About Sage Bionetworks: Sage Bionetworks is a nonprofit research organization that believes that open practices can help accelerate biomedical research. Founded in 2009, our interdisciplinary team of scientists and engineers work together to provide researchers access to technology tools and scientific approaches to share data, benchmark methods, and explore collective insights, all backed by Sage’s gold-standard governance protocols and commitment to user-centered design. Located in Seattle, Sage is supported through a portfolio of competitive research grants, commercial partnerships, and philanthropic contributions. Learn more at www.sagebionetworks.org.

Bringing Scientists Together to Speed Discovery

From Working Geek, Geekwire.com:

Scientists aren’t known for playing well with others. After all, their world is set up to reward individual accomplishments through journal publications, professorships and grants.

Lara Mangravite, president of Sage Bionetworks, is working to change that. Because the reality is that as science advances and big data spreads more widely, the go-it-alone model has its limits.

“[Researchers] need each other in a way they haven’t before to share samples and the infrastructure to handle that data and compute that data,” Mangravite said.

Read full article at GeekWire.com…

Sage Bionetworks launches interactive, web-based explorer, Agora in conjunction with NIH-led AMP-AD Target Discovery and Preclinical Validation Project

Full Article  from Business Wire


Sage Bionetworks announces the launch of the Agora platform, an interactive, web-based tool that allows researchers to share and explore curated genomic analyses of Alzheimer’s Disease (AD).The analyses accessible through Agora represent the culmination of over five years of research from the dozens of scientists that are part of the NIH-led Accelerating Medicines Partnership – Alzheimer’s Disease (AMP-AD) Target Discovery and Preclinical Validation Project. AMP-AD is a precompetitive public private partnership led by NIH’s National Institute on Aging (NIA) and managed by the Foundation for the NIH (FNIH), bringing together the government, industry and non-profit sectors to transform the way disease-relevant therapeutic targets are discovered and validated.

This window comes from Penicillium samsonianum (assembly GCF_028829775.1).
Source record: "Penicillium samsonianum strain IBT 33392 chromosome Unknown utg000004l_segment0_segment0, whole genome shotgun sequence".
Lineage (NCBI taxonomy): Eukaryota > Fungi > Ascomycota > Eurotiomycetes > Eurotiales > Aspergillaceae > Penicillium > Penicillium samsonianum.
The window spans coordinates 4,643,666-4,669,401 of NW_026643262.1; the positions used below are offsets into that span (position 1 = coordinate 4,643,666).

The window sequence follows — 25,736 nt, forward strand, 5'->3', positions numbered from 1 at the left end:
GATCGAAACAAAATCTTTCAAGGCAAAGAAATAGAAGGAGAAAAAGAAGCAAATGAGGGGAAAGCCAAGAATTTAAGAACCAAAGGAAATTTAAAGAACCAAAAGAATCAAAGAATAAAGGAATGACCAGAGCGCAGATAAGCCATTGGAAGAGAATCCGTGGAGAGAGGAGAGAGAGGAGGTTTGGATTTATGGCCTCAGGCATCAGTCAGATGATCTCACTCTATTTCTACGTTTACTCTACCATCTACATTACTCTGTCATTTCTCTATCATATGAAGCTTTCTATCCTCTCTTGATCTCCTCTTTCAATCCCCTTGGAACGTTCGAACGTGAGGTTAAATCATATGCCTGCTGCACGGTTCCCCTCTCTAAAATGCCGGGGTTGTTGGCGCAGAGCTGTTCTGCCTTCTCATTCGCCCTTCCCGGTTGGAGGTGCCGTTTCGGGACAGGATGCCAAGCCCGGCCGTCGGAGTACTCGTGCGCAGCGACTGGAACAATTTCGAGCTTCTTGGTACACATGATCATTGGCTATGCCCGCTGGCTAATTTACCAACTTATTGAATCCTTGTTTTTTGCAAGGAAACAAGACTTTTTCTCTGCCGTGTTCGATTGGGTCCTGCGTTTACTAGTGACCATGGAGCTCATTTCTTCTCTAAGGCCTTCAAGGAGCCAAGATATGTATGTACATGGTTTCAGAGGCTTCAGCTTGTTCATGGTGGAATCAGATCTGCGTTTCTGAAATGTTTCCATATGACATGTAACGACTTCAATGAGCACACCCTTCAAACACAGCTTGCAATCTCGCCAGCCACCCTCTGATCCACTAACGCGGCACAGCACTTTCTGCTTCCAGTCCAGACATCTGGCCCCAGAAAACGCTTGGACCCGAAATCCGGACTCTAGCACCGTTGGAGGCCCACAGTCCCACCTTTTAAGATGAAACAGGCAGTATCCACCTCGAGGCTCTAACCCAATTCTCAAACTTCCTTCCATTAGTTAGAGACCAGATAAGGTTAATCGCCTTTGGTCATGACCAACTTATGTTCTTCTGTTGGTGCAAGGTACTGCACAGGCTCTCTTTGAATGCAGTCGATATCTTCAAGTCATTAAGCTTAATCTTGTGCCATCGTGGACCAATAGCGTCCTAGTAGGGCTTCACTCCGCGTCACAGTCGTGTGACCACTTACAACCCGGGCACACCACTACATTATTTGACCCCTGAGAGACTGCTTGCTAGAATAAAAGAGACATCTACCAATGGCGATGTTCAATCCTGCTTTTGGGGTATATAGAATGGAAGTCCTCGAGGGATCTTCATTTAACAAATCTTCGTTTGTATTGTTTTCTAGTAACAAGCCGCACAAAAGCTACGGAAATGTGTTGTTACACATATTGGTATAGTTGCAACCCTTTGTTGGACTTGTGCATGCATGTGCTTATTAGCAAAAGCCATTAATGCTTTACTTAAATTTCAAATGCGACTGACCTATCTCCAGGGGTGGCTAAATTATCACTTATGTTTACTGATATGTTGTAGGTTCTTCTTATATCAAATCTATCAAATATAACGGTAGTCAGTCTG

The AMP-AD program has generated a wealth of genomic, RNA expression, proteomic, and metabolomic data from over 3000 human brain and plasma samples collected in several NIA-supported AD cohorts and brain banks. The raw and processed data have been made widely accessible to qualified researchers through the AMP-AD Knowledge Portal. The datasets available through the Knowledge Portal have been used by the AMP-AD consortia members to produce hundreds of novel scientific research papers. In addition to AMP-AD investigators, external researchers have benefitted from the data sharing policy mandating rapid and broad sharing of data and have made critical new observations, including a recently published study that highlighted a previously uncharacterized relationship of human herpes virus with AD.